Mario Batali's heaping helping of controversy

 
 

After comparing bankers to Adolf Hitler and Josef Stalin, celebrity chef Mario Batali is backpedaling as fast as his tradmark orange Crocs will let him, hoping to avoid mass cancellations at his high-end New York City restaurants Babbo and Del Posto.

Batali, who grew up in Federal Way and owns more than a dozen restaurants in New York, Los Angeles and Las Vegas, was on a Time magazine panel in New York Tuesday taking part in a discussion of who should be Time's Person of the Year for 2011. Batali suggeted food writer Michael Pollan should be considered, then let his opinion continue unchecked with this, according to The New York Times: “But I would have to say that who has had the largest effect on the whole planet without us really paying attention across the board and everywhere is the entire banking industry and their disregard for the people that they’re supposed to be working for.”

Batali continued: “The way the bankers have toppled the way that money is distributed, and taken most of it into their own hands, is as good as Stalin or Hitler, the evil guys."

Since the story broke, the Twitterverse has been apoplectic, with some in the banking community calling for boycotts of Batali's many restaurants. Batali, who was back in Seattle last week for a pricey fundraiser benefiting the Seattle Art Museum, has since apologized, saying, "It was never my intention to equate our banking industry with Hitler and Stalin, two of the most evil, brutal dictators in modern history."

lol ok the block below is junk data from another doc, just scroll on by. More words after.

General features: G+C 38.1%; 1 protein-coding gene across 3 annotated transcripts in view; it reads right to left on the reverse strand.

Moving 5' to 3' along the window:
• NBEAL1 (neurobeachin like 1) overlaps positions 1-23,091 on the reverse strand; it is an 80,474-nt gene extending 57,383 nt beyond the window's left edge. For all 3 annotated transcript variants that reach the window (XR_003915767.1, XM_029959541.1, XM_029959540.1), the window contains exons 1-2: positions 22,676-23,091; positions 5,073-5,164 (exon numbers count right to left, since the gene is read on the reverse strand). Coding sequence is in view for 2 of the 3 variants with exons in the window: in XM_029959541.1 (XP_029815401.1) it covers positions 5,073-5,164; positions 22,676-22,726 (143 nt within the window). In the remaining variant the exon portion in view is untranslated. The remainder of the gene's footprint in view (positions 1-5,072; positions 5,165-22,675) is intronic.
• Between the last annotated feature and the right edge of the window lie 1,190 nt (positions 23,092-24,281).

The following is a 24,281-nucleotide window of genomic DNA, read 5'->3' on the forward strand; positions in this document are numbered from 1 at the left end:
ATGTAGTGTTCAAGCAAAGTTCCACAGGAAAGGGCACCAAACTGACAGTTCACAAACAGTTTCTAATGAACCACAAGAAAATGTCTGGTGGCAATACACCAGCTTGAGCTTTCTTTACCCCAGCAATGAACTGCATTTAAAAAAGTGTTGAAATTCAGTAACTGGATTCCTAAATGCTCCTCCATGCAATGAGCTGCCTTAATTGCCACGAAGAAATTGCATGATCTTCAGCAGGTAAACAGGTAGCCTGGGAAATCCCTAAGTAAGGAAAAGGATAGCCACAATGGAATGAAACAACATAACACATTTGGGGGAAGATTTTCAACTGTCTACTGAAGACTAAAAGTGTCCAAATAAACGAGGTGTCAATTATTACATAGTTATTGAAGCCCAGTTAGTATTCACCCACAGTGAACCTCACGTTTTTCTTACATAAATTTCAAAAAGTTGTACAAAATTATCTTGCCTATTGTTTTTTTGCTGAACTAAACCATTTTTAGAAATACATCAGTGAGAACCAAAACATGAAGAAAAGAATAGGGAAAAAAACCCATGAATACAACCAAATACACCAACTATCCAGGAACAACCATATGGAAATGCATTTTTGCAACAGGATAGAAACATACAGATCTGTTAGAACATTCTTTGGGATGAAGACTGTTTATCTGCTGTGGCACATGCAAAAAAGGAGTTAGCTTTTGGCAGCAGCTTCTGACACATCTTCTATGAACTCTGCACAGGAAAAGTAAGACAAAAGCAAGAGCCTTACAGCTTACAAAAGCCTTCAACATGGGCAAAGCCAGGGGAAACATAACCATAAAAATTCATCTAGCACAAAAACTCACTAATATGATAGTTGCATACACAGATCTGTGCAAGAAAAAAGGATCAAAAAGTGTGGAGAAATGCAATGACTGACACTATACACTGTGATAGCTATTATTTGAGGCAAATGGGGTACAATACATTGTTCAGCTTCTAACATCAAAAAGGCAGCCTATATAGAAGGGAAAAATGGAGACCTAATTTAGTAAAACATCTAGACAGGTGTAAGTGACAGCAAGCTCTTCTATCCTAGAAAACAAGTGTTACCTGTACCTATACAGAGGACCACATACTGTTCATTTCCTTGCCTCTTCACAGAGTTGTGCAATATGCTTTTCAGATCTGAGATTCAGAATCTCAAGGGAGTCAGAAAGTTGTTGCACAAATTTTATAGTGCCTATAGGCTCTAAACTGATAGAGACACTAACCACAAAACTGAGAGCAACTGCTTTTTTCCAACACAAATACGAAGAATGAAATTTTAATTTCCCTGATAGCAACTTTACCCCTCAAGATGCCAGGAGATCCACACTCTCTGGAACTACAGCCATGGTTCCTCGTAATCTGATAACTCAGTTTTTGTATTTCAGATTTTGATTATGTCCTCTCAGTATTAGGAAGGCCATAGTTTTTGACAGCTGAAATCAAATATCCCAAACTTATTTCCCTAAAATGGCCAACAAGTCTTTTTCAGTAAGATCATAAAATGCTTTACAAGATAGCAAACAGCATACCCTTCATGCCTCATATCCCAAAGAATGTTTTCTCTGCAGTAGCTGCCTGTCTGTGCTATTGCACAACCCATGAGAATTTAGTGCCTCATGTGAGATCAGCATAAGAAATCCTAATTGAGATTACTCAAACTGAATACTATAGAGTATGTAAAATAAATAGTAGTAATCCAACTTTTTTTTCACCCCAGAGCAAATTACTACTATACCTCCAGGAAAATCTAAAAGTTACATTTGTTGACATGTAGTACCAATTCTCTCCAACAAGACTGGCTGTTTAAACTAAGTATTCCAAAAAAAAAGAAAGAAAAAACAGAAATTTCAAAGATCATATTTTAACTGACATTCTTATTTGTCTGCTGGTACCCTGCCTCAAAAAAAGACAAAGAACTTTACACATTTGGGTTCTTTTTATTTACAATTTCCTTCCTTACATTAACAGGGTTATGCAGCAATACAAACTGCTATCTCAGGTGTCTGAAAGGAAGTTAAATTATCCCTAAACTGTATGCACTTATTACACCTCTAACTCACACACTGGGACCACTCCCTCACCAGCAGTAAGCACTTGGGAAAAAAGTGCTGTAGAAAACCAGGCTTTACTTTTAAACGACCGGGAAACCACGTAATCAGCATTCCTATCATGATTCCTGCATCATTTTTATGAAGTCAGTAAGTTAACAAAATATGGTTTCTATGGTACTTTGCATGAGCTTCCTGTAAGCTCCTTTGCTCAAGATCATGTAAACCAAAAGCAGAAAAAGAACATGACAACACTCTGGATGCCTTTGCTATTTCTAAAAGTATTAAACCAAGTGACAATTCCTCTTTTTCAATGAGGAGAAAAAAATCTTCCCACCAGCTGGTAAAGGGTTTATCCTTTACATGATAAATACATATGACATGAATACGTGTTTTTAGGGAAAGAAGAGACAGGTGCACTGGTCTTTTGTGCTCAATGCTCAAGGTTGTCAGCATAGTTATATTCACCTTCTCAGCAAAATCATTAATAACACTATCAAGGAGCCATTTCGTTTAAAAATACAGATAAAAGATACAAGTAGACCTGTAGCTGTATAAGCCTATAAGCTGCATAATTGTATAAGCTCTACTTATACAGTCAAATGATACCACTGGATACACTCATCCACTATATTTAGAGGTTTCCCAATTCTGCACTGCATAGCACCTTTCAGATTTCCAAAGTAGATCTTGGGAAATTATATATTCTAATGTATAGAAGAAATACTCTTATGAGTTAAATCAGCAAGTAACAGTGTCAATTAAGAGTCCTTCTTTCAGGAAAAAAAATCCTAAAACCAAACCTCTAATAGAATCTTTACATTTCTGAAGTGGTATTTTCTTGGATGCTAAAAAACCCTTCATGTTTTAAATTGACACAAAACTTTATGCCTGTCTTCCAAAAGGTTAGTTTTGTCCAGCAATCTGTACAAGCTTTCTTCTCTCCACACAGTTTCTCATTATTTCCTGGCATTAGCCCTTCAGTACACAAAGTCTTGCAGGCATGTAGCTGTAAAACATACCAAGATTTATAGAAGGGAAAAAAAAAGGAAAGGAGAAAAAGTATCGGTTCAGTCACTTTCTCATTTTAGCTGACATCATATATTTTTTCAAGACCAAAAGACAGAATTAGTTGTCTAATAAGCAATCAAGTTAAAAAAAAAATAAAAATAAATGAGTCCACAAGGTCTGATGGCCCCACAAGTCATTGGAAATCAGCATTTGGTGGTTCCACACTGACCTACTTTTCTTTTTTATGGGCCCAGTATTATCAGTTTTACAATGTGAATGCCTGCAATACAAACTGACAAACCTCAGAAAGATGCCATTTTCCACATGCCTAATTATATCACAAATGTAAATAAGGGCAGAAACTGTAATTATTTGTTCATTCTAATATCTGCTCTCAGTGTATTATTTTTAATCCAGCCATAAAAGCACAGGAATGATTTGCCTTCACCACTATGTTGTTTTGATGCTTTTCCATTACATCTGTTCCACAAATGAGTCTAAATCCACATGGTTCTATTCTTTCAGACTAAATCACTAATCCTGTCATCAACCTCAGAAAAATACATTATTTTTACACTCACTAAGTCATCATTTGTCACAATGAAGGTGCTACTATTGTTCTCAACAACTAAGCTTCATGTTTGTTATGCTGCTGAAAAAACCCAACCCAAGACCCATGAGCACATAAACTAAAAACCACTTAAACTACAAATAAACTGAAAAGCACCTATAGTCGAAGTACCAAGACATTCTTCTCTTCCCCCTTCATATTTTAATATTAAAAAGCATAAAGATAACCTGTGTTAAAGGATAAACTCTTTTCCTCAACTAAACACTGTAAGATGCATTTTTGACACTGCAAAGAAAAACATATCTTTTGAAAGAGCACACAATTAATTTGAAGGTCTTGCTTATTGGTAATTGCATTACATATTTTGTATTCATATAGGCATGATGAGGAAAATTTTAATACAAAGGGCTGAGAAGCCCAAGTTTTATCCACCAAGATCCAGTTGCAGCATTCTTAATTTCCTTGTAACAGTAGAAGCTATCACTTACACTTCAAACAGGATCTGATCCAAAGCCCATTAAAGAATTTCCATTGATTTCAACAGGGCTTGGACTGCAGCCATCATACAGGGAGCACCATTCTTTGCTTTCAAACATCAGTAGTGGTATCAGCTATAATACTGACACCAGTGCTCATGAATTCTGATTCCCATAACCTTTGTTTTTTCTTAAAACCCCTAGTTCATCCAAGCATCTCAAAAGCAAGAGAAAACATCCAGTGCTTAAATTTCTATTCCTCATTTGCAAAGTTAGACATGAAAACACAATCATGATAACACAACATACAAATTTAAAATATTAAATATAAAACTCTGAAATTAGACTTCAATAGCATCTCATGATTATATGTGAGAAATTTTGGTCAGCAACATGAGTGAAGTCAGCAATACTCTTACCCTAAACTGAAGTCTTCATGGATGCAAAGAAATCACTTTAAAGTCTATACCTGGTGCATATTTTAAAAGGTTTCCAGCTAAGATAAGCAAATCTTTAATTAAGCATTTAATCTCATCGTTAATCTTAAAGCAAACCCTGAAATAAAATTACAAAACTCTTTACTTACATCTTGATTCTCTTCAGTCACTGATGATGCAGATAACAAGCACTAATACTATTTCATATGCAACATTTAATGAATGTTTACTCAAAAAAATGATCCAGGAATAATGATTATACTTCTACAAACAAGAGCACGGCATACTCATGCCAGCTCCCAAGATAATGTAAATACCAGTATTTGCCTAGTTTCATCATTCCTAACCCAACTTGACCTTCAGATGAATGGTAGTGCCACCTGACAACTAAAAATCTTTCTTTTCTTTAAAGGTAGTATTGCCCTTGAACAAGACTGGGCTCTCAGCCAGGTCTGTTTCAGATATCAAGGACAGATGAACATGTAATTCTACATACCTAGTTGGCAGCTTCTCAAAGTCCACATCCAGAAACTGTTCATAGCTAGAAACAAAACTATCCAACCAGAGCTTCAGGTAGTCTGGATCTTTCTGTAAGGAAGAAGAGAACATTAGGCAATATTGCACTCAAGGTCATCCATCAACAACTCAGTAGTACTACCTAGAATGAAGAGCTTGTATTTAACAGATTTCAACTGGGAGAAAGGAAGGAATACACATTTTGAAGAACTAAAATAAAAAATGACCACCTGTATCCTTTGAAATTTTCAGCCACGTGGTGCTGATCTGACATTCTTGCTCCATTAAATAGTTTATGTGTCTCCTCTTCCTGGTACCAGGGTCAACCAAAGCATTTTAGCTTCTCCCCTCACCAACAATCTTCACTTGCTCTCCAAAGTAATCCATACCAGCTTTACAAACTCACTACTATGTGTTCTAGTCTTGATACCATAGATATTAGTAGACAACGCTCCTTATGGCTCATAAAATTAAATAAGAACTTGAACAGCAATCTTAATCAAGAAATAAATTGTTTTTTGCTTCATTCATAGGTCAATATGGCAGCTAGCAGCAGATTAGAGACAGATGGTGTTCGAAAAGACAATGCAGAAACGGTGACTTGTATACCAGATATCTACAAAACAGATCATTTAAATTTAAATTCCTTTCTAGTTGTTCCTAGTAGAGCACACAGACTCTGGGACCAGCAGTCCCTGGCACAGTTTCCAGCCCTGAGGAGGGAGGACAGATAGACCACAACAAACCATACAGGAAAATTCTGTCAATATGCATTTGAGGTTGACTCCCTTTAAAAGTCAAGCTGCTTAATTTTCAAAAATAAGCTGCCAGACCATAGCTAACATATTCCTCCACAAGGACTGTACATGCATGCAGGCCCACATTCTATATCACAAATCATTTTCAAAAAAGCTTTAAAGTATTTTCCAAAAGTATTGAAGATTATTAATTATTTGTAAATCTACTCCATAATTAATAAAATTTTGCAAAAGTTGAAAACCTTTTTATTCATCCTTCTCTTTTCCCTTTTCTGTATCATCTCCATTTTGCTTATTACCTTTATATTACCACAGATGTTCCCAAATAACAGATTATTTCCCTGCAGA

Still, he may want to choose carefully next time he's shopping for a loan to open his next restaurant.

 

 

The 2016 Washington Manufacturing Awards: Legacy Award

The 2016 Washington Manufacturing Awards: Legacy Award

Winner: Belshaw Adamatic Bakery Group
| FROM THE PRINT EDITION |
 
 
 
Legacy Award
Belshaw Adamatic Bakery Group
Auburn › belshaw-adamatic.com
When it’s time to make doughnuts — or loaves of bread, or sheets of rolls — it could well be a Belshaw Adamatic piece of equipment that’s turning out the baked goods. From a 120,000-square-foot plant in Auburn, Belshaw Adamatic produces the ovens, fryers, conveyors and specialty equipment like jelly injectors used by wholesale and retail bakeries.
 
The firm’s two legacy companies — Belshaw started in 1923, Adamatic in 1962 — combined forces in 2007. Italy’s Ali Group North America is the parent.
 
It it takes work to maintain a legacy. A months-long strike in 2013 damaged morale and forced a leadership change. Frank Chandler was named president and CEO of Belshaw Adamatic in September 2013. The company has since strived to mend workplace relationships while also introducing a stream of new products, such as a convection oven, the BX Eco-touch, with energy saving features and steam injection that can be programmed for precise times in baking. The company energetically describes it as “an oven that saves time, reduces errors, makes an awesome product, and is fun to use and depend on every day!”
 
So far, more than 3,000 have been installed in quick-service restaurants, bakeries, cafés and supermarkets in the United States. They are the legacy of Thomas and Walter Belshaw, former builders of marine engines, who began producing patented manual and automated doughnut-making machines in Seattle 90 years ago. They sold thousands worldwide and, today, Belshaw Adamatic is the nation’s largest maker and distributor of doughnut-making equipment.